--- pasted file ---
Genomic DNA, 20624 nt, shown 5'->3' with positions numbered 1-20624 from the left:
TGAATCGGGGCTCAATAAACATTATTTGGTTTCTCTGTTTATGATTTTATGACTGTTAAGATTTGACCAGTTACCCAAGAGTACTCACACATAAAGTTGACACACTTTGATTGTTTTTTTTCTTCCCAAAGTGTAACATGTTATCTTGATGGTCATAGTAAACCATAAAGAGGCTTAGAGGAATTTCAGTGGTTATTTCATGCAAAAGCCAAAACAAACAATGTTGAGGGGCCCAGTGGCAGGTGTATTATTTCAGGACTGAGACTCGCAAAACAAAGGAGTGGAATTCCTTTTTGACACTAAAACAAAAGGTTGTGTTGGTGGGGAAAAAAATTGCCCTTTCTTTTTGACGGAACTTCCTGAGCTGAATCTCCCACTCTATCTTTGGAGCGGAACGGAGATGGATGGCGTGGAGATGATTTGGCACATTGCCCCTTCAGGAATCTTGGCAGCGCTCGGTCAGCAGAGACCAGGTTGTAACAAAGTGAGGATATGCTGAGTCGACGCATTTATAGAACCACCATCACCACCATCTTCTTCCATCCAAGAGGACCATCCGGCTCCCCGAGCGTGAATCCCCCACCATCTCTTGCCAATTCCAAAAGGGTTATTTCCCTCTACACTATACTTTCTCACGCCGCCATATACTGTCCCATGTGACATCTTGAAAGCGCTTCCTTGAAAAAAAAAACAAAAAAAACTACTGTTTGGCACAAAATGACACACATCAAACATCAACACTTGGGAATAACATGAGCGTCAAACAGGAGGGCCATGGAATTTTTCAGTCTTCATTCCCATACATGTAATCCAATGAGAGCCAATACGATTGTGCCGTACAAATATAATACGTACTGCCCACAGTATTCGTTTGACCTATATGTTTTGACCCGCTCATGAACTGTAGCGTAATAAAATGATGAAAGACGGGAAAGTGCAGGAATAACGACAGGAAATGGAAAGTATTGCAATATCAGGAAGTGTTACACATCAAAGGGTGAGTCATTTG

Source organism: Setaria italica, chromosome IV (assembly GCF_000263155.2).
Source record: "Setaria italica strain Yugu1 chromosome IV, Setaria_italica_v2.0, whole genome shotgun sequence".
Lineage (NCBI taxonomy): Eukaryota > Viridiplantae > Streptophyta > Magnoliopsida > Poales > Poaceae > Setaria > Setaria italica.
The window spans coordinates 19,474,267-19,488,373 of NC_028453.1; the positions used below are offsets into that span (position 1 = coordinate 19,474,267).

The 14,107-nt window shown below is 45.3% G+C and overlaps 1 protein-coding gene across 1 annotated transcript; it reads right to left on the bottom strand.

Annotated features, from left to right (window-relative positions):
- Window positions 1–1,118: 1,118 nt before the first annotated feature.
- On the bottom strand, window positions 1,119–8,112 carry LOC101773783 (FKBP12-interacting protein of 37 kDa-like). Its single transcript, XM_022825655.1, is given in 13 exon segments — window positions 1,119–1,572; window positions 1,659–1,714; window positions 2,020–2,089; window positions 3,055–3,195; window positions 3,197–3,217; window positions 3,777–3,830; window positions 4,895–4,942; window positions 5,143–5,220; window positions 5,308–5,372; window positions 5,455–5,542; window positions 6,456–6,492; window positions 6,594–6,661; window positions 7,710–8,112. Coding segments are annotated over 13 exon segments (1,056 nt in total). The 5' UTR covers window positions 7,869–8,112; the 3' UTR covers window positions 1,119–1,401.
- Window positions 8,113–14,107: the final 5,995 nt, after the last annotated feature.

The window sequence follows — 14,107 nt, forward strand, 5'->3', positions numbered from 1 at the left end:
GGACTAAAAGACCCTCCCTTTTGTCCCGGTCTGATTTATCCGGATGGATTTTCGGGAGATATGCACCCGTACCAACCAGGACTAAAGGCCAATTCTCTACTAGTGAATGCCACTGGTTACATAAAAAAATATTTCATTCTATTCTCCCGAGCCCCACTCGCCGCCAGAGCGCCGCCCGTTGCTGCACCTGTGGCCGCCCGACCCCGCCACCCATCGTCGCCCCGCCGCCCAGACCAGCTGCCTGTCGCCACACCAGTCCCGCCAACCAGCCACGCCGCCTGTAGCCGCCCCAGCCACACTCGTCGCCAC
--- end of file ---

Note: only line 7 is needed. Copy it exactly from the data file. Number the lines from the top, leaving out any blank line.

The 14,107-nt window shown below is 45.3% G+C and overlaps 1 protein-coding gene across 1 annotated transcript; it reads right to left on the bottom strand.